The photo below was taken outside the museum. I thought it was interesting to note the sculpture at the front of the building prominently showed the hammer and the sickle, the symbol of communism, and there was also the Vietnamese flag in the front (red flag with yellow star). Not that often you would get a picture taken with such symbols in the background.

With hammer and sickle

The Palace and the Residence

After the unforgettable experience visiting the Ho Chi Minh Mausoleum, Kristi and I found ourselves with other visitors on walkway behind the mausoleum building that led to another part of the Ho Chi Minh Complex. We had the option of exiting, or purchasing tickets to tour the rest of the complex.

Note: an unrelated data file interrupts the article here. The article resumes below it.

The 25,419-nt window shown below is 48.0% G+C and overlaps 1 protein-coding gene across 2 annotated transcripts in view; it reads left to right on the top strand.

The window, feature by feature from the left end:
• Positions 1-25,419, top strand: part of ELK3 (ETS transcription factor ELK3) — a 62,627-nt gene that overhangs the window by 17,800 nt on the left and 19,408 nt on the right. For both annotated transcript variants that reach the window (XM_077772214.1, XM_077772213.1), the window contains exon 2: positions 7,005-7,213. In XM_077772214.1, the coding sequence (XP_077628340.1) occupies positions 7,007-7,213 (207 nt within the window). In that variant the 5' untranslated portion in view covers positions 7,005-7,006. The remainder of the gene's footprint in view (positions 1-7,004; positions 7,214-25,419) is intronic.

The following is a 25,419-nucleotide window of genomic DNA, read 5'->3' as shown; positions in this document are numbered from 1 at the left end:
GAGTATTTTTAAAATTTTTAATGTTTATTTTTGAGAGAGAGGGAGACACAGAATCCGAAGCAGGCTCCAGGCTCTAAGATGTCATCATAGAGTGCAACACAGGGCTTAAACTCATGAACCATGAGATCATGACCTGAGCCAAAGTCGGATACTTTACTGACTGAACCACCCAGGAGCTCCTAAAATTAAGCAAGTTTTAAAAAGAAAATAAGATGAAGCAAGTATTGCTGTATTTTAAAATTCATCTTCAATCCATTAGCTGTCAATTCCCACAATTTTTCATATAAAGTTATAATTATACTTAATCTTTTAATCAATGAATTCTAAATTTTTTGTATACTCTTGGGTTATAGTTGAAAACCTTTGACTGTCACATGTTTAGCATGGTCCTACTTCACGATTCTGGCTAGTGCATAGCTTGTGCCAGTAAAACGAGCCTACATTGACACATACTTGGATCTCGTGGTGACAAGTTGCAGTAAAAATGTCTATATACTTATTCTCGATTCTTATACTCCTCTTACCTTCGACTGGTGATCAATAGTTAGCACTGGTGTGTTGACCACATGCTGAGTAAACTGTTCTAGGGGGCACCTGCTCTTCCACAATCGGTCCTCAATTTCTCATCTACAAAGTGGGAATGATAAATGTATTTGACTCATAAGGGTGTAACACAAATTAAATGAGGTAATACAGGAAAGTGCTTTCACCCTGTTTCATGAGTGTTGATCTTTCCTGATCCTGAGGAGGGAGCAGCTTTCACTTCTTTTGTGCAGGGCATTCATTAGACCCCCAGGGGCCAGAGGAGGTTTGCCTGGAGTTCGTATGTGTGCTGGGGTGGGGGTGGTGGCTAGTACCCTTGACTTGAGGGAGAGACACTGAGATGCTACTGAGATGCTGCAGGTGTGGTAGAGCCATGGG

There were many people there, and it was somewhat chaotic. The majority of the visitors looked like local Vietnamese. It was very different compared to our visit to Angkor Wat in Cambodia that was dominated by foreigners. We saw quite a diverse groups of people too; we could see some people came as a family with kids and elderly grandparents, some others came with their friends. We even saw a couple that was dressed up quite nicely accompanied by a photographer. It looked like they were doing engagement or wedding photo shoots there — a peculiar place for doing such photo shoots.